Monday, January 5, 2009

Design and the Law

Have you ever thought about who owns different images people have designed? It can get complicated. Here are a few examples from this year.

Bratz versus Barbie
In early December a federal judge ordered MGA Entertainment to stop selling Bratz dolls after competitor Mattel won a copyright case. The lengthy court case ended with doll classic Barbie winning over Bratz, a new doll developed by MGA entertainment, which came onto the scene in 2001.

A federal judge banned MGA from making and selling its popular dolls after a four year legal battle with Mattel Inc., the company that sells Barbie. MGA plans to appeal the decision. In the meantime, the company was allowed to sell the doll for the 2008 holiday season. However, only a reversal of the decision will allow MGA to keep their doll on store shelves for much longer.

The ruling followed a jury’s finding that Bratz designer Carter Bryant developed ideas for the doll while working for Mattel. This August, that same jury awarded Mattel a total of $100 million for breach of contract and copyright infringement.

Mattel had seen a 15% decrease in sales of its Barbie doll since the emergence of the Bratz doll. After the courts decision, Barbie stands to maintain its role as the number one doll in the country.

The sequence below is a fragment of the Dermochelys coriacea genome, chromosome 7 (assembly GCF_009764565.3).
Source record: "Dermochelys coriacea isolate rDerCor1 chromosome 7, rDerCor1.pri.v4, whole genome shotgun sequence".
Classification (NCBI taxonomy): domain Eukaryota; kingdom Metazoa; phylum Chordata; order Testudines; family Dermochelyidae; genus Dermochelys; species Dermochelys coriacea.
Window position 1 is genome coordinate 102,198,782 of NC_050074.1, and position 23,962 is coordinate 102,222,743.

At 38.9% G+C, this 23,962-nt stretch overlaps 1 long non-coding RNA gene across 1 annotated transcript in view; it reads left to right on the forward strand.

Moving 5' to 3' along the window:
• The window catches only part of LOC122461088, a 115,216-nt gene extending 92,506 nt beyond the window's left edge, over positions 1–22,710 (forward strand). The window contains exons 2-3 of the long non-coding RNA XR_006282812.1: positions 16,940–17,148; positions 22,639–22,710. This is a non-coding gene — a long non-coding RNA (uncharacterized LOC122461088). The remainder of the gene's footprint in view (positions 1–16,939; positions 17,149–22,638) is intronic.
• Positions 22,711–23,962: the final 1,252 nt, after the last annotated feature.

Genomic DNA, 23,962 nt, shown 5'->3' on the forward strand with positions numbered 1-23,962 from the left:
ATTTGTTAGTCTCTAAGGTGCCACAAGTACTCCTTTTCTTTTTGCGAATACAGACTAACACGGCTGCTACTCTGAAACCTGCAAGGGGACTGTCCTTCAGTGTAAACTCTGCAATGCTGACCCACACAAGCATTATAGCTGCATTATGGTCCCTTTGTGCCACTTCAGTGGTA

Popeye in Europe
The image of Popeye enters public domain In the European Union. The copyright on the image of the character Popeye expired in the EU as the year began, 70 years since the death of its creator Elzie Segar. The U.S. will have to wait until 2024, 95 years after Segar's death. Only Popeye's image is free of trademark in the EU; the name "Popeye" is still under copyright by King Features Syndicate.

Superman's Longest Fight
Judge Stephen Larson of the Central District of California rule in 2008 that after seventy years, Jerome Siegel’s heirs regain the copyright in the Superman material that was published in Action Comics Vol. 1. The decades old effort by the creators of the Superman character Joseph Shuster (artist) and Jerome Siegel (writer), and later by their heirs to recapture or assert rights to the use of Superman was finally decided in their favor. What remains is an apportionment of profits, guided in some measure by the rulings contained in this Order, and a trial on whether to include the profits generated by DC Comics’ corporate sibling’s exploitation of the Superman copyright.

1 comment:

Bonnie Diehl said...

Another example of design and the law:
Scrabble Sues Scrabulous For IP Infringement

Hasbro's lawsuit calls the online word game Scrabulous a "clear and blatant" infringement of Scrabble's intellectual property.

By K.C. Jones
July 25, 2008 06:25 PM